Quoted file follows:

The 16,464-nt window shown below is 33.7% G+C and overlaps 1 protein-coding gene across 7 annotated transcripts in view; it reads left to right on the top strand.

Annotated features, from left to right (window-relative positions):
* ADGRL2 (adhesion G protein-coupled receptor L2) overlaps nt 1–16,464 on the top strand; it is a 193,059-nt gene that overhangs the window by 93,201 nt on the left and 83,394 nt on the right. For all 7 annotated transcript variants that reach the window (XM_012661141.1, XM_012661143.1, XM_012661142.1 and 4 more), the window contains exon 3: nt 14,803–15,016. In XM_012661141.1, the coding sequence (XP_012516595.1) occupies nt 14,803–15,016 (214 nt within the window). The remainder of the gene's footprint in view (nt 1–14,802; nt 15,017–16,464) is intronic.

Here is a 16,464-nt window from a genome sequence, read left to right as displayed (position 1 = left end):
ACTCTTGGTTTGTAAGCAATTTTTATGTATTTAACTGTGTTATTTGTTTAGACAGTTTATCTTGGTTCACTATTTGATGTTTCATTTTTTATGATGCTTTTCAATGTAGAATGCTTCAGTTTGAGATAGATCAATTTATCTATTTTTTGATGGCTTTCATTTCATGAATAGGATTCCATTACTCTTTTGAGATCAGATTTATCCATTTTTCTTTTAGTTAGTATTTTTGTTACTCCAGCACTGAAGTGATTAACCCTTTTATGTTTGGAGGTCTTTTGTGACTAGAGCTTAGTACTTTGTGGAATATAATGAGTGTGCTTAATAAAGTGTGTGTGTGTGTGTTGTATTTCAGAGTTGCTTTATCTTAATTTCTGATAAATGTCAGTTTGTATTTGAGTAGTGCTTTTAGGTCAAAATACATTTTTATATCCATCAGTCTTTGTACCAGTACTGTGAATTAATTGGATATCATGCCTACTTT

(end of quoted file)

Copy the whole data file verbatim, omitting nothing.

The 16,464-nt window shown below is 33.7% G+C and overlaps 1 protein-coding gene across 7 annotated transcripts in view; it reads left to right on the top strand.

Annotated features, from left to right (window-relative positions):
* ADGRL2 (adhesion G protein-coupled receptor L2) overlaps nt 1–16,464 on the top strand; it is a 193,059-nt gene that overhangs the window by 93,201 nt on the left and 83,394 nt on the right. For all 7 annotated transcript variants that reach the window (XM_012661141.1, XM_012661143.1, XM_012661142.1 and 4 more), the window contains exon 3: nt 14,803–15,016. In XM_012661141.1, the coding sequence (XP_012516595.1) occupies nt 14,803–15,016 (214 nt within the window). The remainder of the gene's footprint in view (nt 1–14,802; nt 15,017–16,464) is intronic.

Here is a 16,464-nt window from a genome sequence, read left to right as displayed (position 1 = left end):
ACTCTTGGTTTGTAAGCAATTTTTATGTATTTAACTGTGTTATTTGTTTAGACAGTTTATCTTGGTTCACTATTTGATGTTTCATTTTTTATGATGCTTTTCAATGTAGAATGCTTCAGTTTGAGATAGATCAATTTATCTATTTTTTGATGGCTTTCATTTCATGAATAGGATTCCATTACTCTTTTGAGATCAGATTTATCCATTTTTCTTTTAGTTAGTATTTTTGTTACTCCAGCACTGAAGTGATTAACCCTTTTATGTTTGGAGGTCTTTTGTGACTAGAGCTTAGTACTTTGTGGAATATAATGAGTGTGCTTAATAAAGTGTGTGTGTGTGTGTTGTATTTCAGAGTTGCTTTATCTTAATTTCTGATAAATGTCAGTTTGTATTTGAGTAGTGCTTTTAGGTCAAAATACATTTTTATATCCATCAGTCTTTGTACCAGTACTGTGAATTAATTGGATATCATGCCTACTTT